Once you are away of your thought patterns and the triggers, the next step is to replace a negative thought with a positive one. If your mind is telling you that Allah will never forgive you, remind yourself that Allah forgives all those who sincerely seek forgiveness. If you are thinking that you will never be successful in life, remind yourself that Allah is in control of destiny and He can help you succeed in miraculous ways.

Make a list of positive thoughts and remind yourself of them daily. For common negative thoughts, write down a positive response and remind yourself of it whenever the negative thought comes to mind. It also helps to look in a mirror and talk confidence into yourself.

It is Allah’s mercy that He does not hold us accountable for the thoughts that stray into our mind, but we are accountable for the thoughts we choose to entertain and act upon. Be an active thinker and don’t leave room for the whisperings of the devil.

Avoid the Blame Game

When developing the habit of positive thinking, it is important to weed out and remove negative thought patterns. A common negative thought pattern that causes low self-confidence is the blame game.

Many of us do not want to accept responsibility for our actions, so we look for something or someone to blame for our failures. This is also known as the victim mentality, were one feels one’s entire life is just being a victim of circumstance. It is a very fatalistic attitude and this unislamic.

Here are some common examples of the blame game in action:

“Society will never accept me if I do, so why bother trying,”

“The world we live in works with a certain system, I can’t try something outside that system,”

“My parents expect me to do this kind of job for the rest of my life, I can’t disappoint them by doing what I want,”

“The world is a bad place and there is nothing we can do about it,”

“I was raised like that, I can’t change who I am or what habits I developed”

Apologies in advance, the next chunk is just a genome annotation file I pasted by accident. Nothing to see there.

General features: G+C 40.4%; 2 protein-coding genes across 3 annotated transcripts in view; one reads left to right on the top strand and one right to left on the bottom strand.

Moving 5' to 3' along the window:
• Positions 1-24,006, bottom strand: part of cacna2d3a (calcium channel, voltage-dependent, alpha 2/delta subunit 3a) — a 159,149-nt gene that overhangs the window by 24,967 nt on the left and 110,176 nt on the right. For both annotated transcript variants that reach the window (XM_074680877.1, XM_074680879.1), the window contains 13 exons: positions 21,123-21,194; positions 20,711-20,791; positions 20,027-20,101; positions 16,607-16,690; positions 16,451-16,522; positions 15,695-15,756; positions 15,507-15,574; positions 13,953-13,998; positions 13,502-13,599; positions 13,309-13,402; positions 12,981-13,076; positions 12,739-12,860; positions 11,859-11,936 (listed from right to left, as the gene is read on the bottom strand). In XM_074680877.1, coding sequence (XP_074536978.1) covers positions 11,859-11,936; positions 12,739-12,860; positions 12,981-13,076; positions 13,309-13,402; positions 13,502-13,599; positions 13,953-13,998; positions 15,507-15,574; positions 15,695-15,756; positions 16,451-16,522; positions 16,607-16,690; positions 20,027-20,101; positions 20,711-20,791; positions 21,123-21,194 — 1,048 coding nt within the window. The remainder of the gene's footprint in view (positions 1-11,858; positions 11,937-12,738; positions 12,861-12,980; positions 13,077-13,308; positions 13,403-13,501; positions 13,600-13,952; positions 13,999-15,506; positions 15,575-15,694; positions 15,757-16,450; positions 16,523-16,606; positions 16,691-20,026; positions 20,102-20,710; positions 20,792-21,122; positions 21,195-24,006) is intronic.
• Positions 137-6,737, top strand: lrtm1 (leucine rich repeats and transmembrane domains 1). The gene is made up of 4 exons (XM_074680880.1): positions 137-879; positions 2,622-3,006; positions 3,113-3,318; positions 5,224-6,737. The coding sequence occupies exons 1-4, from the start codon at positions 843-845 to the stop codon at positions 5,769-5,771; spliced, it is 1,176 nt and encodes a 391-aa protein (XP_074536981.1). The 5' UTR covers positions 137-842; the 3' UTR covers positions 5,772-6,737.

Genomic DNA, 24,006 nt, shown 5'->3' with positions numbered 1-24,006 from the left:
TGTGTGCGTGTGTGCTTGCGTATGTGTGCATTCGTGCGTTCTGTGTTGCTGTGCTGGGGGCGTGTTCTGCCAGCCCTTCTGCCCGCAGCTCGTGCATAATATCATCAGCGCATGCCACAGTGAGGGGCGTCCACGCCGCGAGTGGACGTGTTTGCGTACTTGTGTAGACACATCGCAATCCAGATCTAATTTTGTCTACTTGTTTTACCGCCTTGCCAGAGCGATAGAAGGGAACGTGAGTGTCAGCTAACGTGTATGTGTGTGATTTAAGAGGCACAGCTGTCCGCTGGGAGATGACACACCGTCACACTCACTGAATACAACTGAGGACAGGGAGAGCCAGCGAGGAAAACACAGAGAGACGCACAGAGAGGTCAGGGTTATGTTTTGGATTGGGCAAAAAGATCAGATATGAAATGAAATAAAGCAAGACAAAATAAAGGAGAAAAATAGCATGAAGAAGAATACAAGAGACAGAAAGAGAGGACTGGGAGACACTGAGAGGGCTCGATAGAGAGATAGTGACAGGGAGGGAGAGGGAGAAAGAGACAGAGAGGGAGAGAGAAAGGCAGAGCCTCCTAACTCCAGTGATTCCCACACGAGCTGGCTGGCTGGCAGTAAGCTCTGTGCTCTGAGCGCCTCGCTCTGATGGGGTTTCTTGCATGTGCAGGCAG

“This is the local culture, and there is nothing we can do to change it,”

As you can see from these examples, the blame game creates an attitude of defeatism. Having something or someone to blame for one’s failure to act is easy, and eases some of the guilt one feels for not doing what you needed to do.

As Muslims, we cannot blame others for our shortcomings. Allah has created each of us with the ability to do well, and to be our best. Nobody is to blame for our failure to act except our own selves. We must accept responsibility for our lives and decisions, only then will we feel empowered enough to move forward.

Be Yourself as long as being yourself is Halal

This is my personal motto. I spent my teenage years in a Darul Uloom whose culture was such that everybody was bullied into dressing alike, speaking alike and pretending that we are all the same, stripped of any individuality. This environment made me grow rebellious and I would upset the status quo with small attempts at being different.

As I studied Islam more deeply, I was amazed at how Islam has room for so many different personality types. The companions of the Prophet Muhammad (peace be upon him) were diverse in their personalities. They included scholars, warriors, leaders, businessmen, farmers, strict people, funny people, thinkers and followers.

This led to me formulating my motto: Be yourself as long as being yourself is halal. Allah does not ask us to be robots: looking alike, dressing alike and behaving like we don’t have any unique attributes. At the same time, we all have evil within us that needs to be suppressed, and that part of us should be controlled.

Be yourself. Do not worry about what people say, just be yourself whether that means being strict or humorous. Don’t pretend to be strict because others are, and don’t pretend to be funny because other people want you to.